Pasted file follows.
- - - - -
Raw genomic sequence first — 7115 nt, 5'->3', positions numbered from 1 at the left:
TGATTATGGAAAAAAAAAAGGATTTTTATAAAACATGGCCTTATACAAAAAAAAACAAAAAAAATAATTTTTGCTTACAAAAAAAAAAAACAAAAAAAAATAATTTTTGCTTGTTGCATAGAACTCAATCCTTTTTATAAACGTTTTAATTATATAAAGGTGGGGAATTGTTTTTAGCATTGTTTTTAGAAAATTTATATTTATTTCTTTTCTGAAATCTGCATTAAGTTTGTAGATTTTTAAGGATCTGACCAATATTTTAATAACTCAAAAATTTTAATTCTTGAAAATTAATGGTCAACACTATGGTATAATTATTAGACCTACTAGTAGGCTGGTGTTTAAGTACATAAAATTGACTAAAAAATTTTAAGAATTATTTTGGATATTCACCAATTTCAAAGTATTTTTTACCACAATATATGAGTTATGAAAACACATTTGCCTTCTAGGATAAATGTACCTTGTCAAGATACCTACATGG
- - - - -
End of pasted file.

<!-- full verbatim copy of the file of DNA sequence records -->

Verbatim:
Raw genomic sequence first — 7115 nt, 5'->3', positions numbered from 1 at the left:
TGATTATGGAAAAAAAAAAGGATTTTTATAAAACATGGCCTTATACAAAAAAAAACAAAAAAAATAATTTTTGCTTACAAAAAAAAAAAACAAAAAAAAATAATTTTTGCTTGTTGCATAGAACTCAATCCTTTTTATAAACGTTTTAATTATATAAAGGTGGGGAATTGTTTTTAGCATTGTTTTTAGAAAATTTATATTTATTTCTTTTCTGAAATCTGCATTAAGTTTGTAGATTTTTAAGGATCTGACCAATATTTTAATAACTCAAAAATTTTAATTCTTGAAAATTAATGGTCAACACTATGGTATAATTATTAGACCTACTAGTAGGCTGGTGTTTAAGTACATAAAATTGACTAAAAAATTTTAAGAATTATTTTGGATATTCACCAATTTCAAAGTATTTTTTACCACAATATATGAGTTATGAAAACACATTTGCCTTCTAGGATAAATGTACCTTGTCAAGATACCTACATGG